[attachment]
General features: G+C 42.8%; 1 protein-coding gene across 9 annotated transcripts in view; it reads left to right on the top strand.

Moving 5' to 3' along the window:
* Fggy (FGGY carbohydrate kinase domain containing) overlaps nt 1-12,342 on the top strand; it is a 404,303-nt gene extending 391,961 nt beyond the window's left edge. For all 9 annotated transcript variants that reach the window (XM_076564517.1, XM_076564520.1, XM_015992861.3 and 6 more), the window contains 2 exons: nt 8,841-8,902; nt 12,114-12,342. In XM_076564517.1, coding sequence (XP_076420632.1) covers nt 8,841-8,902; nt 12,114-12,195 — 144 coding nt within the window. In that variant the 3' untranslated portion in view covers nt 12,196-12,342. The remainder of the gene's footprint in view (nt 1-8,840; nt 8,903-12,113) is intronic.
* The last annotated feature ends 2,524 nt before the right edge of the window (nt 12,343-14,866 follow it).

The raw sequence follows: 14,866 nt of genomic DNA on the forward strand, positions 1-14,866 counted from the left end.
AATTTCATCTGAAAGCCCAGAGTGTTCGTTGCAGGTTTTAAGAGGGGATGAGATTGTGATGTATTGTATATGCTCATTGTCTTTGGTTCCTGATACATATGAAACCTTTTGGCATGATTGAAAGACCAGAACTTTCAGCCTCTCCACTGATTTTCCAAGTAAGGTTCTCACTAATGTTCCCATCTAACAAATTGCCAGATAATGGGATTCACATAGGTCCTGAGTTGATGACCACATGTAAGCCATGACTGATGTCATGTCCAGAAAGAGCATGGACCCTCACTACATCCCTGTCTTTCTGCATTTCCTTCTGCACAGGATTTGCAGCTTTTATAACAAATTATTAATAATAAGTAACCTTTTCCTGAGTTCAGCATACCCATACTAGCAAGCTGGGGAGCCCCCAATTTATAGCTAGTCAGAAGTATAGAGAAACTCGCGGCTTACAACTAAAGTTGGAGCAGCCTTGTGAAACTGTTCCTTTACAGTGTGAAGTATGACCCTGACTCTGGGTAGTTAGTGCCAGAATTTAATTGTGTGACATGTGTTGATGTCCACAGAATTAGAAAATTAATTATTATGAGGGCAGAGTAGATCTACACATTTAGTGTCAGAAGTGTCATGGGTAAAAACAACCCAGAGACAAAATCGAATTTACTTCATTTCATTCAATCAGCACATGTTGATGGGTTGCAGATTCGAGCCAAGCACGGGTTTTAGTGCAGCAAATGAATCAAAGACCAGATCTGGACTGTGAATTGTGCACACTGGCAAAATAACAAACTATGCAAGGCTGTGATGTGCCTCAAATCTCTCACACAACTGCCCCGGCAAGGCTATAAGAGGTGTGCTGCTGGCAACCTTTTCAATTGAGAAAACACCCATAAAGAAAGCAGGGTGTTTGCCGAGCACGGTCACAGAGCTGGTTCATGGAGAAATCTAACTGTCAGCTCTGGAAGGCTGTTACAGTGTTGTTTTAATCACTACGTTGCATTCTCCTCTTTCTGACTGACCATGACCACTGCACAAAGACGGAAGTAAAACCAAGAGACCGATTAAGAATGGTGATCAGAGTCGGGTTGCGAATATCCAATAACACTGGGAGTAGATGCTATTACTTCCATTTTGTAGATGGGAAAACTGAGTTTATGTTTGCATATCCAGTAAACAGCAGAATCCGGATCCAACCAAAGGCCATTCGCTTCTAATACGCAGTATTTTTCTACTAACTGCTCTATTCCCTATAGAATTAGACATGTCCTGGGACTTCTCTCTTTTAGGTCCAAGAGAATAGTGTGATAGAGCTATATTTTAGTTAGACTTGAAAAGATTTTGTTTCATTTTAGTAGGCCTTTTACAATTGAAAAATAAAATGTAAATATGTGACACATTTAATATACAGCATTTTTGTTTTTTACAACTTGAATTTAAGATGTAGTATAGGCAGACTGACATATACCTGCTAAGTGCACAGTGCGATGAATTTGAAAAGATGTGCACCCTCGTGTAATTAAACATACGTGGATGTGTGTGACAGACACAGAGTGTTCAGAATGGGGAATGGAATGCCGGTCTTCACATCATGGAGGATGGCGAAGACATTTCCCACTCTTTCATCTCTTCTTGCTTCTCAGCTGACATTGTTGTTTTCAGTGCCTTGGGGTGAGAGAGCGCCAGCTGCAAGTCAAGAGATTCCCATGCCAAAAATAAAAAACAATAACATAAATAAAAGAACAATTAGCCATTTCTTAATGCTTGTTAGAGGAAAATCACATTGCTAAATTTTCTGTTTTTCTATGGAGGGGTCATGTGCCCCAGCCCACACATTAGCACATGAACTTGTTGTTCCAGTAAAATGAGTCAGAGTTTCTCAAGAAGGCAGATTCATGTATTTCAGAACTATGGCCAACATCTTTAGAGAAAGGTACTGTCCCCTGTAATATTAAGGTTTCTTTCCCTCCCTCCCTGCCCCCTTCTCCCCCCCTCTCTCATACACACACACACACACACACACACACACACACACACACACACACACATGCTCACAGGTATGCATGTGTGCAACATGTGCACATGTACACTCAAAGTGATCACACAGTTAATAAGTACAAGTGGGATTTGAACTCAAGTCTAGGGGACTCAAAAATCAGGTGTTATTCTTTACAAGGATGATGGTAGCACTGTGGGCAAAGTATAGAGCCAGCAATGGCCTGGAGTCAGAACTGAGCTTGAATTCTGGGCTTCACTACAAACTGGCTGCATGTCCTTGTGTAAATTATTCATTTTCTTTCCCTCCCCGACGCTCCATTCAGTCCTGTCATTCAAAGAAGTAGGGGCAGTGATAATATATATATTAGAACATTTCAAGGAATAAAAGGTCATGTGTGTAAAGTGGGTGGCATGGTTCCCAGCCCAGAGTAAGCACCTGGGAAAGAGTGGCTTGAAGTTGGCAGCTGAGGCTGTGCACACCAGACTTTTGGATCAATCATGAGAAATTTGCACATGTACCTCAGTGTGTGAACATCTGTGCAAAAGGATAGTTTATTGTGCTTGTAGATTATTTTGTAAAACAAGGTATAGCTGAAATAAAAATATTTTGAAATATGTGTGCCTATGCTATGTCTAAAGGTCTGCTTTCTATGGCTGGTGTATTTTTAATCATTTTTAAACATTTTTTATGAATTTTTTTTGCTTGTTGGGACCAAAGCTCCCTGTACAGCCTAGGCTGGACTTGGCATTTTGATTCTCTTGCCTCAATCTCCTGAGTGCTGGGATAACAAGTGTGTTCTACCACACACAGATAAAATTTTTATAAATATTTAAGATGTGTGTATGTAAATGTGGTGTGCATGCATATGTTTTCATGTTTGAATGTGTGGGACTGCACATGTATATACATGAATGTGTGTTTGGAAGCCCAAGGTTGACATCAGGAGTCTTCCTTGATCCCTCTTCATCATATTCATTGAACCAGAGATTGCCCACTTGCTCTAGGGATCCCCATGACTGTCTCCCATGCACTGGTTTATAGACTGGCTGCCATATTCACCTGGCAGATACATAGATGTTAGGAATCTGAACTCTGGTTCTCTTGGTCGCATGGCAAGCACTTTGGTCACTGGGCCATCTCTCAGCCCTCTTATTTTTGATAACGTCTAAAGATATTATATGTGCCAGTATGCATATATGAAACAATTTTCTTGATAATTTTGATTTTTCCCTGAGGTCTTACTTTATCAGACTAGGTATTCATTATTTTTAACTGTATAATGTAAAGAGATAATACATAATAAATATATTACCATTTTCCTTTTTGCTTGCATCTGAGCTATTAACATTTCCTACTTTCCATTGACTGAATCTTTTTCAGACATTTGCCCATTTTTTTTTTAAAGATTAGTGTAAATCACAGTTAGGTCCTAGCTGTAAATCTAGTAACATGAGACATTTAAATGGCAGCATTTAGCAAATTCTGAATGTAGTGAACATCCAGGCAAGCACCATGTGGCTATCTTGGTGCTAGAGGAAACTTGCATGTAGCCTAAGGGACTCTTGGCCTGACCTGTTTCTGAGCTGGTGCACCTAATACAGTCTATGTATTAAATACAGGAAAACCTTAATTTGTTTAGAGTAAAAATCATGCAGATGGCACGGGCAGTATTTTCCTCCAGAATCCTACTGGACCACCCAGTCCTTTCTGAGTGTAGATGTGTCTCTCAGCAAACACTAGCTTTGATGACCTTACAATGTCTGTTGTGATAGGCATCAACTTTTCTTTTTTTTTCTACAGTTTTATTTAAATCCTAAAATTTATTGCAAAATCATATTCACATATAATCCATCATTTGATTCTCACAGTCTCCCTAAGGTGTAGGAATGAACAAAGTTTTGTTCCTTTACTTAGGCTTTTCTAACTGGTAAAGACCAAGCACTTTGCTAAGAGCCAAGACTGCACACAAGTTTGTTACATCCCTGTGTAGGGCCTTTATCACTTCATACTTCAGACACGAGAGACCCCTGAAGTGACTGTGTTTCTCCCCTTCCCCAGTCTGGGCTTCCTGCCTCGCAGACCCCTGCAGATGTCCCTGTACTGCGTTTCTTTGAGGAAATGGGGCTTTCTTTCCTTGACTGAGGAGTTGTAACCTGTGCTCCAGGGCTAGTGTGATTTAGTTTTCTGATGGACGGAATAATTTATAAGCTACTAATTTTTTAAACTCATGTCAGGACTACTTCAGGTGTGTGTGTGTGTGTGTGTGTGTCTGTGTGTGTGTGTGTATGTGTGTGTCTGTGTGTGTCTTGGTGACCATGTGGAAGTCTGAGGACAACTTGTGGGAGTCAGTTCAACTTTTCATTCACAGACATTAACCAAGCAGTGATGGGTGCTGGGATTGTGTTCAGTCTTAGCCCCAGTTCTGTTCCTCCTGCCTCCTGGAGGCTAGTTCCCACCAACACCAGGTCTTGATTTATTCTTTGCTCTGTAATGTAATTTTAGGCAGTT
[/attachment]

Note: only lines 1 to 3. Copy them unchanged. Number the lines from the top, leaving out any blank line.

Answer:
General features: G+C 42.8%; 1 protein-coding gene across 9 annotated transcripts in view; it reads left to right on the top strand.

Moving 5' to 3' along the window:
* Fggy (FGGY carbohydrate kinase domain containing) overlaps nt 1-12,342 on the top strand; it is a 404,303-nt gene extending 391,961 nt beyond the window's left edge. For all 9 annotated transcript variants that reach the window (XM_076564517.1, XM_076564520.1, XM_015992861.3 and 6 more), the window contains 2 exons: nt 8,841-8,902; nt 12,114-12,342. In XM_076564517.1, coding sequence (XP_076420632.1) covers nt 8,841-8,902; nt 12,114-12,195 — 144 coding nt within the window. In that variant the 3' untranslated portion in view covers nt 12,196-12,342. The remainder of the gene's footprint in view (nt 1-8,840; nt 8,903-12,113) is intronic.